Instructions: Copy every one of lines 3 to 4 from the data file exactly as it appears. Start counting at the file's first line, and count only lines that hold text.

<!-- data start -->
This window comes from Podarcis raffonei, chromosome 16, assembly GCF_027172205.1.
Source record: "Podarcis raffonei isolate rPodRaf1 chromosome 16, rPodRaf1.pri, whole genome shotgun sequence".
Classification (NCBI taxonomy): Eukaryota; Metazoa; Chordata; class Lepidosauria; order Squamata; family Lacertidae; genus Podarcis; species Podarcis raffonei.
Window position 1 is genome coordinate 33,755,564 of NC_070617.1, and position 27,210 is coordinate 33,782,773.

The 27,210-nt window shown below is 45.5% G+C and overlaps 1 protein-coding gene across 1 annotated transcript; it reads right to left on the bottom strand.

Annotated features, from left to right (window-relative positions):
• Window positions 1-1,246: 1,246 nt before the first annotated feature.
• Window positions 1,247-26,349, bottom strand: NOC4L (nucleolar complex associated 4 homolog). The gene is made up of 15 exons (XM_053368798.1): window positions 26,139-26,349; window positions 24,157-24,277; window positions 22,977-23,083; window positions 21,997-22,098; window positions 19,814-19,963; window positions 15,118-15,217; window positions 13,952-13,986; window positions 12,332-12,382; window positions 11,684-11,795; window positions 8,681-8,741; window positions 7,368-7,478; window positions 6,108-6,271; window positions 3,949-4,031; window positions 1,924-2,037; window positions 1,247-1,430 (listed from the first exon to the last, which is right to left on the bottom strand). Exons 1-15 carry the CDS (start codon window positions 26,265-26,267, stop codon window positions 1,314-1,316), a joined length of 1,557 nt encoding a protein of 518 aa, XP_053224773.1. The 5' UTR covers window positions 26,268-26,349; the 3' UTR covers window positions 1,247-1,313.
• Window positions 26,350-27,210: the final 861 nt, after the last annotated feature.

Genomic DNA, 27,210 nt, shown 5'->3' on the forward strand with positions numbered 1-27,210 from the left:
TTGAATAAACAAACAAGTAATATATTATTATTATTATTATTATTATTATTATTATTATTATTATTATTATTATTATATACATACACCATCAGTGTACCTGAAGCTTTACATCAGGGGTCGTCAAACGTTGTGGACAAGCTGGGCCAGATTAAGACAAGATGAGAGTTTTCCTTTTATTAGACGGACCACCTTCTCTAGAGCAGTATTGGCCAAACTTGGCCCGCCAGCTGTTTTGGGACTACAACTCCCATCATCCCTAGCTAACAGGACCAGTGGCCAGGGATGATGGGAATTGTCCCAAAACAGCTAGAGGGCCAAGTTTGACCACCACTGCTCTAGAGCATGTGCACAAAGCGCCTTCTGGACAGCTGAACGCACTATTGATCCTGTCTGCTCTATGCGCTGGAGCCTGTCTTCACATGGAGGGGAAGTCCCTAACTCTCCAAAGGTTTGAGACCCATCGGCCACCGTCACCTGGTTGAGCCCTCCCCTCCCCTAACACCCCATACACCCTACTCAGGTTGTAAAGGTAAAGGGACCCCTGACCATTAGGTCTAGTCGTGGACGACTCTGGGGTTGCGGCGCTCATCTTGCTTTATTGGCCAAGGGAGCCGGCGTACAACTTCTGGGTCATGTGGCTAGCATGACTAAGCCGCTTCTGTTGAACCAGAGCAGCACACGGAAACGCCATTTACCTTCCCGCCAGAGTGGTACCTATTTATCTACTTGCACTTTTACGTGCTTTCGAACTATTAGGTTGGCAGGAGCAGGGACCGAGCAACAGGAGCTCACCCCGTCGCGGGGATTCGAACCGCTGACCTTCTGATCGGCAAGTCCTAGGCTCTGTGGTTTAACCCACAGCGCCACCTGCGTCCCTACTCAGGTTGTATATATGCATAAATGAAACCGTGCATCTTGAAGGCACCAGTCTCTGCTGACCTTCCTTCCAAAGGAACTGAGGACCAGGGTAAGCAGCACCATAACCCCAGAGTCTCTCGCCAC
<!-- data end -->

Classification (NCBI taxonomy): Eukaryota; Metazoa; Chordata; class Lepidosauria; order Squamata; family Lacertidae; genus Podarcis; species Podarcis raffonei.
Window position 1 is genome coordinate 33,755,564 of NC_070617.1, and position 27,210 is coordinate 33,782,773.